Our first consideration, when discussing such a weighty topic, is to have the attitude of Exodus 3:5 where Moses is told: "Take your sandals off your feet, for the place where you stand is holy ground.”
The Trinity doctrine recognizes the biblical revelation of three distinct Persons, The Father, Son, and Holy Spirit, Who are called God. Yet God is "One." How to reconcile this concept is our task, and in doing so we recognize the incomprehensible.
First off, we are monotheistic, Monotheism is the belief in one true God. He alone is the Creator, Sustainer, Savior, and Judge of all His creation. Deuteronomy 4:35 "Unto thee it was shewed, that thou mightest know that the Lord he is God; there is none else beside Him."
Seeking to explain that which is mysterious and incomprehensible begins with the recognition that when dealing with the infinite, that the human mind is finite. And there is nothing more infinite that God Himself, Whom we approach with reverence and dignity and yes boldness, in the name of the Lord Jesus Christ, alone. And our definition must begin with the text of scripture, rather than mere human reason.
The Father is God
John 6:27 Do not labor for the food which perishes, but for the food which endures to everlasting life, which the Son of Man will give you, because God the Father has set His seal on Him.” nkjv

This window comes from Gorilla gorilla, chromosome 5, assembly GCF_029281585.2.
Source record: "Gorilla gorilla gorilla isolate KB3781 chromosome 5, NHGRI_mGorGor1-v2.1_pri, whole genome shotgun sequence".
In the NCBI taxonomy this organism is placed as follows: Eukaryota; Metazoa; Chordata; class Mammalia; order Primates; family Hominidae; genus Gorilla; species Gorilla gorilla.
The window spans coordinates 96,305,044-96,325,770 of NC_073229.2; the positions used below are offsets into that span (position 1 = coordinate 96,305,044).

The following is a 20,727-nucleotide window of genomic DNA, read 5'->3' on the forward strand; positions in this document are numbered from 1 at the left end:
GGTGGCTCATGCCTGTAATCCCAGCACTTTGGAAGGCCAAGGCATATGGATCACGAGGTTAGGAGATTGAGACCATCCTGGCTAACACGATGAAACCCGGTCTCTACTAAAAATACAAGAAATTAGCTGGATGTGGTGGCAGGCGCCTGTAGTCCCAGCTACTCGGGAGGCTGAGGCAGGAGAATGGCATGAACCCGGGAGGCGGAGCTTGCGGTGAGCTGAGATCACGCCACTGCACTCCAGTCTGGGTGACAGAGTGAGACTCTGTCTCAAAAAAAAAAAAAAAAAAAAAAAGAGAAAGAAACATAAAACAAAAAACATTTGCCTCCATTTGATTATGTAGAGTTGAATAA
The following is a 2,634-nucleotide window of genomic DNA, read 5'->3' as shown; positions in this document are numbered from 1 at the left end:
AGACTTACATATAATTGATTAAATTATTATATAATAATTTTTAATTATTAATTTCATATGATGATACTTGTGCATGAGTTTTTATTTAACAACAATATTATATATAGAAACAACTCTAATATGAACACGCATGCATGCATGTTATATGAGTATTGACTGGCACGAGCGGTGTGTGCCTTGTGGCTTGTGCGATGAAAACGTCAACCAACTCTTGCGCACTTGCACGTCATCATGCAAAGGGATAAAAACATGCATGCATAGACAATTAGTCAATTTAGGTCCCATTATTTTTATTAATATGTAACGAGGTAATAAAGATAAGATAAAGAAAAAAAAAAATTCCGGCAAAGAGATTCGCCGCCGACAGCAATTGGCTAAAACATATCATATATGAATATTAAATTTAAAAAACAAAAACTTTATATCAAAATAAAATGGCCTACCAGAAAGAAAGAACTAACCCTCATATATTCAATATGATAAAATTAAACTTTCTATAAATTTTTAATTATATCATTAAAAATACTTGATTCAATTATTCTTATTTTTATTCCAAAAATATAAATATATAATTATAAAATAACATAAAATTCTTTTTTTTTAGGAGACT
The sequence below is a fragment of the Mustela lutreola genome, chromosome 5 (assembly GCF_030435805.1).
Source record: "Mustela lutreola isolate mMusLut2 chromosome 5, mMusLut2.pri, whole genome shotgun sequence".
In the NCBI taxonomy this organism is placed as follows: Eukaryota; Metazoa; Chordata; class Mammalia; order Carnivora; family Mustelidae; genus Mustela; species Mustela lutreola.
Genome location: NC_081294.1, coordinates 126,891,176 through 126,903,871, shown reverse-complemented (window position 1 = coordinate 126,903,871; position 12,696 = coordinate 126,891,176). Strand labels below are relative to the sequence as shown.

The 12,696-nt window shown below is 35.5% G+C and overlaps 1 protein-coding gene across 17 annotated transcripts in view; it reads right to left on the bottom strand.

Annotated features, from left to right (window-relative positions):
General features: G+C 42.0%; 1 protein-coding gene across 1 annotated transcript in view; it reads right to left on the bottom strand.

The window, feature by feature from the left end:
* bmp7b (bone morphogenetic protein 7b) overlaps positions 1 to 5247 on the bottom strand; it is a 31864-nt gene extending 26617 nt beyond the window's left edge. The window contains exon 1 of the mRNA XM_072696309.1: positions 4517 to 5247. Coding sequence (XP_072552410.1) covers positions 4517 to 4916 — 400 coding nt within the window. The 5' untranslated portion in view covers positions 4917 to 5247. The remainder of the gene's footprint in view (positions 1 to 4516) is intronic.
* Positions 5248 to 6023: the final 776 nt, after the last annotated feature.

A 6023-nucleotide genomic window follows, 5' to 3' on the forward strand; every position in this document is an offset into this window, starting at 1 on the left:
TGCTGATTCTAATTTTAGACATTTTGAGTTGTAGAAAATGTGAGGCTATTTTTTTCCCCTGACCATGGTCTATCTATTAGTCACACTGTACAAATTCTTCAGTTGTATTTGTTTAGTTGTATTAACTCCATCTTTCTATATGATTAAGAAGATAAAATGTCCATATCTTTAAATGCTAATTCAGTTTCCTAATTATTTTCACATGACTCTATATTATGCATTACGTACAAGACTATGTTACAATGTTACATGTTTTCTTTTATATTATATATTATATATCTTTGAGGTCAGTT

Elect according to the foreknowledge of God the Father
The Son is God
Colossians 2:9 ..in Him dwells all the fullness of the Godhead (Deity) bodily. jnd
John 1:1 In the beginning was the Word and the Word was with God, and God was the Word
John 20:28 Thomas saith unto Him, "my Lord and my God" (directly from the Greek, "the Lord of me, and the God of me")
The Spirit is God
Acts 5:3-4 But Peter said, Ananias, why hath Satan filled thine heart to lie to the Holy Ghost....thou hast not lied unto men, but unto God.
God is ONE
Deuteronomy 6:4 Hear, O Israel: The Lord our God is one Lord:
God is One yet plural/triune:
Genesis 1:1,26 In the Beginning God (Elohim-plural) created the heavens and the earth...let us make man in our own image...
The Father is God, the Son is God, the Holy Spirit is God, yet there is but One God, this is scriptural truth. And we must hold to it without wavering.
Some errant and heretical views men have proposed, in explaining this mystery include:
Arianism - denies the Deity of the Son. Teaches that Christ and the Holy Spirit are creations of the Father and not one in nature with Him.
Modalism - Teaches that God is not 3 distinct persons but reveals Himself in 3 different forms.
Partialism - Asserts the Father, Son and Holy Spirit are each 1/3 of God.
Tri-Theism - A belief in 3 Gods,
Monarchianism - God existed "in" Jesus and in the Holy Spirit, but he latter two aren't God
Patripassianism - God the Father "became" the Son and then the Spirit
One-ness Pentecostalism - (akin to Sabellianism) Teaches One Person in the Godhead rather than three distinct Persons.
The Truth is that that the Father is God, the Son is God, and the Holy Spirit is God...but there is only One God. This simple yet unfathomable statement is the orthodox and biblical position.